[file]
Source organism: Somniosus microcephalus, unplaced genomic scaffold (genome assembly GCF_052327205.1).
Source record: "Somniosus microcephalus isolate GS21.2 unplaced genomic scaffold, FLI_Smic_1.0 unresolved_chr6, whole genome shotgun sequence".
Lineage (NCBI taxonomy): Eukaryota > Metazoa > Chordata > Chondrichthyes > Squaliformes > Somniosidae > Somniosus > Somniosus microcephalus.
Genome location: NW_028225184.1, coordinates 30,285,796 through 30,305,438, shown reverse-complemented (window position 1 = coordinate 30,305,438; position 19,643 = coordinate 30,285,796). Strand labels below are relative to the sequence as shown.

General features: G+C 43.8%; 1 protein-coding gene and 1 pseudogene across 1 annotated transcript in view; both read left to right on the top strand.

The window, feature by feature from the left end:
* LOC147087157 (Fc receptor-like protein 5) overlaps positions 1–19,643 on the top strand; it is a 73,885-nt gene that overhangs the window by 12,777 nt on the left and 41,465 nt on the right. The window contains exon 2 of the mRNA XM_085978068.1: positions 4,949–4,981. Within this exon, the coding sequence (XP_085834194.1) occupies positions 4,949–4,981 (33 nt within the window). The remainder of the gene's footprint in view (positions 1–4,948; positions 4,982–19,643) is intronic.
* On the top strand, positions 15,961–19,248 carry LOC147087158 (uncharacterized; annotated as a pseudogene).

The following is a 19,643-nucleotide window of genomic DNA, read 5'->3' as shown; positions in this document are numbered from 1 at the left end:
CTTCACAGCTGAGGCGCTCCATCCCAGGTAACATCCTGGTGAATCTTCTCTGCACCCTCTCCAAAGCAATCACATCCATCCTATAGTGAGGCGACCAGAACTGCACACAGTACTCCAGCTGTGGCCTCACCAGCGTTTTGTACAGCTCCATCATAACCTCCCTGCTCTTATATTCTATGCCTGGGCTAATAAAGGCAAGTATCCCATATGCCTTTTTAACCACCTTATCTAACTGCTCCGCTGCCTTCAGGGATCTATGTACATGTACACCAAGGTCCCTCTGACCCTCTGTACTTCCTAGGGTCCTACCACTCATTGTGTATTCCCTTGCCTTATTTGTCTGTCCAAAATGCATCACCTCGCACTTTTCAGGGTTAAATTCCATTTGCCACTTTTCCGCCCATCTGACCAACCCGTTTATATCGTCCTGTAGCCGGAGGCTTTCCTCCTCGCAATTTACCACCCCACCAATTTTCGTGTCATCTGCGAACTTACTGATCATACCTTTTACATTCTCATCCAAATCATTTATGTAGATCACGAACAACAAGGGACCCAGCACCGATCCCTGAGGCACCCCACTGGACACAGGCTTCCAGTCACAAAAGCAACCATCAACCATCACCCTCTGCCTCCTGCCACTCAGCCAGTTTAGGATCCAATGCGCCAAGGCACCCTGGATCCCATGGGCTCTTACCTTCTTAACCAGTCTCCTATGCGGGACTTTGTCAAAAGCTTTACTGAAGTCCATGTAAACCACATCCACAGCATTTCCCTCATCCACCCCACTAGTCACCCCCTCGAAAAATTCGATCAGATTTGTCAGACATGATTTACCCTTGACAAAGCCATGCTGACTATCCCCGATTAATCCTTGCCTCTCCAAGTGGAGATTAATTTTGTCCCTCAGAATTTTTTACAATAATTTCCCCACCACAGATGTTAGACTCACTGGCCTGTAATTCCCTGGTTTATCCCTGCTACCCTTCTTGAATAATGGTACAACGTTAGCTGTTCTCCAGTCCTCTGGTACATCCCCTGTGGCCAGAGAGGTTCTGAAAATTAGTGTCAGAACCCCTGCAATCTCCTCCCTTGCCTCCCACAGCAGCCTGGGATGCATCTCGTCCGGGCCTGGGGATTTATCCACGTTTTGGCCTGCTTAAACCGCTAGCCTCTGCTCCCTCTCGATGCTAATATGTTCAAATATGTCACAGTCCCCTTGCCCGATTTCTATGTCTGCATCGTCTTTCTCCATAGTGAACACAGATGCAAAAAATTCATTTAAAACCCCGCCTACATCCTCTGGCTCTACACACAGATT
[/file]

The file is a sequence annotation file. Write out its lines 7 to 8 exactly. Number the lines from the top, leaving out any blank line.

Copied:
* LOC147087157 (Fc receptor-like protein 5) overlaps positions 1–19,643 on the top strand; it is a 73,885-nt gene that overhangs the window by 12,777 nt on the left and 41,465 nt on the right. The window contains exon 2 of the mRNA XM_085978068.1: positions 4,949–4,981. Within this exon, the coding sequence (XP_085834194.1) occupies positions 4,949–4,981 (33 nt within the window). The remainder of the gene's footprint in view (positions 1–4,948; positions 4,982–19,643) is intronic.
* On the top strand, positions 15,961–19,248 carry LOC147087158 (uncharacterized; annotated as a pseudogene).